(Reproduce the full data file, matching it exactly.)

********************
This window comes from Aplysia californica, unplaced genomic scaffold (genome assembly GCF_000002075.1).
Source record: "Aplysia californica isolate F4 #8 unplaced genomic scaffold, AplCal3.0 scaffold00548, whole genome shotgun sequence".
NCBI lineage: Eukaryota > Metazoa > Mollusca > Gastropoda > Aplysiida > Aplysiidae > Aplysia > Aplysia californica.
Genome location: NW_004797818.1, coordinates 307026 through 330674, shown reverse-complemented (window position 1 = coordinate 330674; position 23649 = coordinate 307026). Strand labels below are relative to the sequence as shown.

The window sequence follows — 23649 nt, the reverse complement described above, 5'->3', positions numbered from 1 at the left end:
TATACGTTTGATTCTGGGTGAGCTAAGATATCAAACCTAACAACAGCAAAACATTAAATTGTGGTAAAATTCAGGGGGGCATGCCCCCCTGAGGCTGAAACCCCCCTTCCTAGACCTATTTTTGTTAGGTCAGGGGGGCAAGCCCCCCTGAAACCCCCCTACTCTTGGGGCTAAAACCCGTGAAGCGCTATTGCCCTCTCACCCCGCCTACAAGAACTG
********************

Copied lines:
This window comes from Aplysia californica, unplaced genomic scaffold (genome assembly GCF_000002075.1).
Source record: "Aplysia californica isolate F4 #8 unplaced genomic scaffold, AplCal3.0 scaffold00548, whole genome shotgun sequence".
NCBI lineage: Eukaryota > Metazoa > Mollusca > Gastropoda > Aplysiida > Aplysiidae > Aplysia > Aplysia californica.
Genome location: NW_004797818.1, coordinates 307026 through 330674, shown reverse-complemented (window position 1 = coordinate 330674; position 23649 = coordinate 307026). Strand labels below are relative to the sequence as shown.

The window sequence follows — 23649 nt, the reverse complement described above, 5'->3', positions numbered from 1 at the left end:
TATACGTTTGATTCTGGGTGAGCTAAGATATCAAACCTAACAACAGCAAAACATTAAATTGTGGTAAAATTCAGGGGGGCATGCCCCCCTGAGGCTGAAACCCCCCTTCCTAGACCTATTTTTGTTAGGTCAGGGGGGCAAGCCCCCCTGAAACCCCCCTACTCTTGGGGCTAAAACCCGTGAAGCGCTATTGCCCTCTCACCCCGCCTACAAGAACTG